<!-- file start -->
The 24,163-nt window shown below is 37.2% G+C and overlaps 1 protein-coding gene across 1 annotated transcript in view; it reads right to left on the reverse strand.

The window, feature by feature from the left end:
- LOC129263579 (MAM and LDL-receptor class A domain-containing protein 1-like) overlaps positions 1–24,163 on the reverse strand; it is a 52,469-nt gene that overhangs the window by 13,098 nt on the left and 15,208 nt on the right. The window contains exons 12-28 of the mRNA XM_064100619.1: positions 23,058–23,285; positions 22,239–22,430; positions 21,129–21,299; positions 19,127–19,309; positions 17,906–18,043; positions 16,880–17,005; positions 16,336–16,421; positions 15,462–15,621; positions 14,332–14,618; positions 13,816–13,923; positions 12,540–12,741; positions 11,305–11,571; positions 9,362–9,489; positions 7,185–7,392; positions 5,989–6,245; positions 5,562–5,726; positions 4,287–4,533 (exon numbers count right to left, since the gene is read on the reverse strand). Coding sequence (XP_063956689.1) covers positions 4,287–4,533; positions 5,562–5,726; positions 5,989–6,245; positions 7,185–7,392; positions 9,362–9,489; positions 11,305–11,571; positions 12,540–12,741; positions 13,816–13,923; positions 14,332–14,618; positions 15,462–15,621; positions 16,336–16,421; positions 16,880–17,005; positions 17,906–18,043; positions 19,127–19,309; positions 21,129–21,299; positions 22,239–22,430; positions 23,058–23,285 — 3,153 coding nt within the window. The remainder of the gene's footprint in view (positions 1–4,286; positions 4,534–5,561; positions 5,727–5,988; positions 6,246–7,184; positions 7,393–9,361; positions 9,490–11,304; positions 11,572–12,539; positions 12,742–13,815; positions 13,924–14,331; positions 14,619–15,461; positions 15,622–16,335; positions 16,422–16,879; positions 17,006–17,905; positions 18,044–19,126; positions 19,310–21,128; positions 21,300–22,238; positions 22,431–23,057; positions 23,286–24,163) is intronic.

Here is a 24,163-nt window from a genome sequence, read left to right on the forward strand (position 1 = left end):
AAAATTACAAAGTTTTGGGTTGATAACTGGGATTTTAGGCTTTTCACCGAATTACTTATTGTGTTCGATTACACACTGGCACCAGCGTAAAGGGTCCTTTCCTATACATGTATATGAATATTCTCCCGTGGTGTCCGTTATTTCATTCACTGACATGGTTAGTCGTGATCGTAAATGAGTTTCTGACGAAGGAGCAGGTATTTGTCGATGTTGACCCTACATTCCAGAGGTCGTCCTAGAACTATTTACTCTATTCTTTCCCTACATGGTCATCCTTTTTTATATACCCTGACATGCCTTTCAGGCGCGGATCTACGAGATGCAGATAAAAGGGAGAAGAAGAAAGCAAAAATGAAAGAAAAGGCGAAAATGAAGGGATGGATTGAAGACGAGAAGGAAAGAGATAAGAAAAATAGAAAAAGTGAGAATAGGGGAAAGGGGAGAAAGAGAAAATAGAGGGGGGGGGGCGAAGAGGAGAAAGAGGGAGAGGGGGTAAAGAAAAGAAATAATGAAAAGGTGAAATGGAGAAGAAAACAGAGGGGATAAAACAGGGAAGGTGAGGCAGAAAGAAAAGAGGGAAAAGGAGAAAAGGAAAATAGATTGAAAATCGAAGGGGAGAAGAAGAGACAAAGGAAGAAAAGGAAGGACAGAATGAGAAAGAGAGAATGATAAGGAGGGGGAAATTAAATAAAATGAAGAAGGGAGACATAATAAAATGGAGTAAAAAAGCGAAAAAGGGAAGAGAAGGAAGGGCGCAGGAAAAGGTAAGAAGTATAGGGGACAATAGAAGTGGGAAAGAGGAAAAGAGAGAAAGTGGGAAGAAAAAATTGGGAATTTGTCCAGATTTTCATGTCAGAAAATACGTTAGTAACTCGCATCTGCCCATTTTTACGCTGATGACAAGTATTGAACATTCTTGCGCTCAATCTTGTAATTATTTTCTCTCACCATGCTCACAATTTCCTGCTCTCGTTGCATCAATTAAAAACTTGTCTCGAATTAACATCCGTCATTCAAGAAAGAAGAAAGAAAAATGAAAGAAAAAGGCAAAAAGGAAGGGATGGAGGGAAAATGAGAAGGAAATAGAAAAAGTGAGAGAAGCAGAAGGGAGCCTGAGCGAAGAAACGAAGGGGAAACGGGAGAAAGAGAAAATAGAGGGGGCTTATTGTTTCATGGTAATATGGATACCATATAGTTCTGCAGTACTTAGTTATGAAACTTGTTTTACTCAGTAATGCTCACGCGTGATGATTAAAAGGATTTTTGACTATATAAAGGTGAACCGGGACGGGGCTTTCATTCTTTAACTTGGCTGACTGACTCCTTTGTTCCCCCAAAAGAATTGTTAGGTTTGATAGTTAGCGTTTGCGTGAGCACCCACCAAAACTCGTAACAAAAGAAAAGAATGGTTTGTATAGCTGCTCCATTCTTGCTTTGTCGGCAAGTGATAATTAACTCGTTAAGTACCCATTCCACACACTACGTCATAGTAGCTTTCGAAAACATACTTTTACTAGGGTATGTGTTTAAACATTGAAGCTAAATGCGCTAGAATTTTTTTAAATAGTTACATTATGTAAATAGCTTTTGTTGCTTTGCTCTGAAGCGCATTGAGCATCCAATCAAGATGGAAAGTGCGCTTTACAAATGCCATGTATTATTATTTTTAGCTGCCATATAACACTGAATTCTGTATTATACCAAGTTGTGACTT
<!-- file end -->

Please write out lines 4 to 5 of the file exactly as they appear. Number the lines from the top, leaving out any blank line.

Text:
Here is a 24,163-nt window from a genome sequence, read left to right on the forward strand (position 1 = left end):
AAAATTACAAAGTTTTGGGTTGATAACTGGGATTTTAGGCTTTTCACCGAATTACTTATTGTGTTCGATTACACACTGGCACCAGCGTAAAGGGTCCTTTCCTATACATGTATATGAATATTCTCCCGTGGTGTCCGTTATTTCATTCACTGACATGGTTAGTCGTGATCGTAAATGAGTTTCTGACGAAGGAGCAGGTATTTGTCGATGTTGACCCTACATTCCAGAGGTCGTCCTAGAACTATTTACTCTATTCTTTCCCTACATGGTCATCCTTTTTTATATACCCTGACATGCCTTTCAGGCGCGGATCTACGAGATGCAGATAAAAGGGAGAAGAAGAAAGCAAAAATGAAAGAAAAGGCGAAAATGAAGGGATGGATTGAAGACGAGAAGGAAAGAGATAAGAAAAATAGAAAAAGTGAGAATAGGGGAAAGGGGAGAAAGAGAAAATAGAGGGGGGGGGGCGAAGAGGAGAAAGAGGGAGAGGGGGTAAAGAAAAGAAATAATGAAAAGGTGAAATGGAGAAGAAAACAGAGGGGATAAAACAGGGAAGGTGAGGCAGAAAGAAAAGAGGGAAAAGGAGAAAAGGAAAATAGATTGAAAATCGAAGGGGAGAAGAAGAGACAAAGGAAGAAAAGGAAGGACAGAATGAGAAAGAGAGAATGATAAGGAGGGGGAAATTAAATAAAATGAAGAAGGGAGACATAATAAAATGGAGTAAAAAAGCGAAAAAGGGAAGAGAAGGAAGGGCGCAGGAAAAGGTAAGAAGTATAGGGGACAATAGAAGTGGGAAAGAGGAAAAGAGAGAAAGTGGGAAGAAAAAATTGGGAATTTGTCCAGATTTTCATGTCAGAAAATACGTTAGTAACTCGCATCTGCCCATTTTTACGCTGATGACAAGTATTGAACATTCTTGCGCTCAATCTTGTAATTATTTTCTCTCACCATGCTCACAATTTCCTGCTCTCGTTGCATCAATTAAAAACTTGTCTCGAATTAACATCCGTCATTCAAGAAAGAAGAAAGAAAAATGAAAGAAAAAGGCAAAAAGGAAGGGATGGAGGGAAAATGAGAAGGAAATAGAAAAAGTGAGAGAAGCAGAAGGGAGCCTGAGCGAAGAAACGAAGGGGAAACGGGAGAAAGAGAAAATAGAGGGGGCTTATTGTTTCATGGTAATATGGATACCATATAGTTCTGCAGTACTTAGTTATGAAACTTGTTTTACTCAGTAATGCTCACGCGTGATGATTAAAAGGATTTTTGACTATATAAAGGTGAACCGGGACGGGGCTTTCATTCTTTAACTTGGCTGACTGACTCCTTTGTTCCCCCAAAAGAATTGTTAGGTTTGATAGTTAGCGTTTGCGTGAGCACCCACCAAAACTCGTAACAAAAGAAAAGAATGGTTTGTATAGCTGCTCCATTCTTGCTTTGTCGGCAAGTGATAATTAACTCGTTAAGTACCCATTCCACACACTACGTCATAGTAGCTTTCGAAAACATACTTTTACTAGGGTATGTGTTTAAACATTGAAGCTAAATGCGCTAGAATTTTTTTAAATAGTTACATTATGTAAATAGCTTTTGTTGCTTTGCTCTGAAGCGCATTGAGCATCCAATCAAGATGGAAAGTGCGCTTTACAAATGCCATGTATTATTATTTTTAGCTGCCATATAACACTGAATTCTGTATTATACCAAGTTGTGACTT